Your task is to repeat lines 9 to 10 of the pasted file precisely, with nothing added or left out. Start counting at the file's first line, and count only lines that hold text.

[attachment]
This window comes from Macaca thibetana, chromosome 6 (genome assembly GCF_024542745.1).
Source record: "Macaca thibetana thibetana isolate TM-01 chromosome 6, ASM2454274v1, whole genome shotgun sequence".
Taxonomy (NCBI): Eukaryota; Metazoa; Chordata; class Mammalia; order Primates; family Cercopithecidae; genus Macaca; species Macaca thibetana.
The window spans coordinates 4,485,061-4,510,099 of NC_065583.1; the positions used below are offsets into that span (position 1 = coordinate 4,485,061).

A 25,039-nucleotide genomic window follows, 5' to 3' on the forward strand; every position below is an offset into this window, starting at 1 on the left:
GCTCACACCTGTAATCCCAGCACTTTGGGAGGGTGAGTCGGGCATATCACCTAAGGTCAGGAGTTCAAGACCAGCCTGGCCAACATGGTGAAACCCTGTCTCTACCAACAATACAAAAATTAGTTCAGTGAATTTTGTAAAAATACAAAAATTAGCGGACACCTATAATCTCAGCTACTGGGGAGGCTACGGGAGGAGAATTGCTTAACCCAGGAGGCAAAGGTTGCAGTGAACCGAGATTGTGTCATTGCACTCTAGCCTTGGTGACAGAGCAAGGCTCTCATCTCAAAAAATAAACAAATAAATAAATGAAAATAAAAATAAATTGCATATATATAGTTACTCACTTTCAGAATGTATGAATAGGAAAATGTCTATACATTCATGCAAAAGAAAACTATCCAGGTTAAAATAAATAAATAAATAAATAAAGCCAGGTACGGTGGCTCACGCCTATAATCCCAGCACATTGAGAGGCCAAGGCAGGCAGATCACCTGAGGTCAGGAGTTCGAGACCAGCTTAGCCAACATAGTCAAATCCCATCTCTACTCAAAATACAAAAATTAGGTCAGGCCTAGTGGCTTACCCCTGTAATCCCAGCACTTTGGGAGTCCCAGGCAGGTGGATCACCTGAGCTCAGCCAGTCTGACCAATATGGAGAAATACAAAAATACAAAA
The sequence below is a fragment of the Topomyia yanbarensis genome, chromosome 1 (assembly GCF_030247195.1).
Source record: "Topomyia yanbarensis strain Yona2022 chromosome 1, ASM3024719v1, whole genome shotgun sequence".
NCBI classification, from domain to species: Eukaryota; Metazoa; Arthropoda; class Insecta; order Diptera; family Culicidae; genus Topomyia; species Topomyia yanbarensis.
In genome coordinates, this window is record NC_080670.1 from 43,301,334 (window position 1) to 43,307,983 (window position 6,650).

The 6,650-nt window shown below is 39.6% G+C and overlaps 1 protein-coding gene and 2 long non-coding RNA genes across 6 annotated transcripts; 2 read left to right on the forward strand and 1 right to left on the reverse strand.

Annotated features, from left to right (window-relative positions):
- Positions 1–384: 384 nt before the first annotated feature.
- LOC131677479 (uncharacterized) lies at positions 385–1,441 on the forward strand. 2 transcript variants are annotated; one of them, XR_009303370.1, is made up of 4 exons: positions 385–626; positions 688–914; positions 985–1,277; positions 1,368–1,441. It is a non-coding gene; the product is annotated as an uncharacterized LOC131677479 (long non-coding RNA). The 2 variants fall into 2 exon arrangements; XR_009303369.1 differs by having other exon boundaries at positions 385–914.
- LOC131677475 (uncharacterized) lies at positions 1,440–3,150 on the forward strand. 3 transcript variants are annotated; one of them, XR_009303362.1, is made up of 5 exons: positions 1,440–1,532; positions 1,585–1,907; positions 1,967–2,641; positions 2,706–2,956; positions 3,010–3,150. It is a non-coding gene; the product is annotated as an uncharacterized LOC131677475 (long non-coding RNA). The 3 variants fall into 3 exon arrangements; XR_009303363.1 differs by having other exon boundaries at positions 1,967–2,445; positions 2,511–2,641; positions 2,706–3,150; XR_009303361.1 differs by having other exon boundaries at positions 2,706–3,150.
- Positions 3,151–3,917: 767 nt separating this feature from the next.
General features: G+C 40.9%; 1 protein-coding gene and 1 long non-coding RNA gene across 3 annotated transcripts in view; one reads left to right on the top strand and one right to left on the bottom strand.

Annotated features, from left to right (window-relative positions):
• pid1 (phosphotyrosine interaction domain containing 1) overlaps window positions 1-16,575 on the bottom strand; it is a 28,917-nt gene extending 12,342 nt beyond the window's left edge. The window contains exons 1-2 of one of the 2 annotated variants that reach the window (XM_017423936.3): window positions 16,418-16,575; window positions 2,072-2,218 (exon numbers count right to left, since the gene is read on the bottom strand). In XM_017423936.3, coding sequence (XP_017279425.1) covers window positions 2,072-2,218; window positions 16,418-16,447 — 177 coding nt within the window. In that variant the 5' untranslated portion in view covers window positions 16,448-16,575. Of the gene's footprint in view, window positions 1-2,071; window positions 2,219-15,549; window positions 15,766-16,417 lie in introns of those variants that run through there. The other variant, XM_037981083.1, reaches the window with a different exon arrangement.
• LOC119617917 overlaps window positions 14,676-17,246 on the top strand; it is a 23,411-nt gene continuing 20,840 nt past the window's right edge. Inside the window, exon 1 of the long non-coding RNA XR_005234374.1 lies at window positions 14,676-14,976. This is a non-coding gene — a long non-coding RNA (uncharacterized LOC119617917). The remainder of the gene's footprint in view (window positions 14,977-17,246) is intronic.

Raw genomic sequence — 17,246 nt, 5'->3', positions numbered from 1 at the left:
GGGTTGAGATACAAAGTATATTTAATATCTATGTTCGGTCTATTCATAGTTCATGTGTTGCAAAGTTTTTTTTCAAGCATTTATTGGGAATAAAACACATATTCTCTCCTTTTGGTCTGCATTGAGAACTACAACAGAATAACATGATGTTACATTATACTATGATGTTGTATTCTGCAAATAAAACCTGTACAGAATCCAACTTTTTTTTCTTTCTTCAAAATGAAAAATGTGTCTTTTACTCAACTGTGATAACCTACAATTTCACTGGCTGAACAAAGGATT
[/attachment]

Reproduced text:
NCBI classification, from domain to species: Eukaryota; Metazoa; Arthropoda; class Insecta; order Diptera; family Culicidae; genus Topomyia; species Topomyia yanbarensis.
In genome coordinates, this window is record NC_080670.1 from 43,301,334 (window position 1) to 43,307,983 (window position 6,650).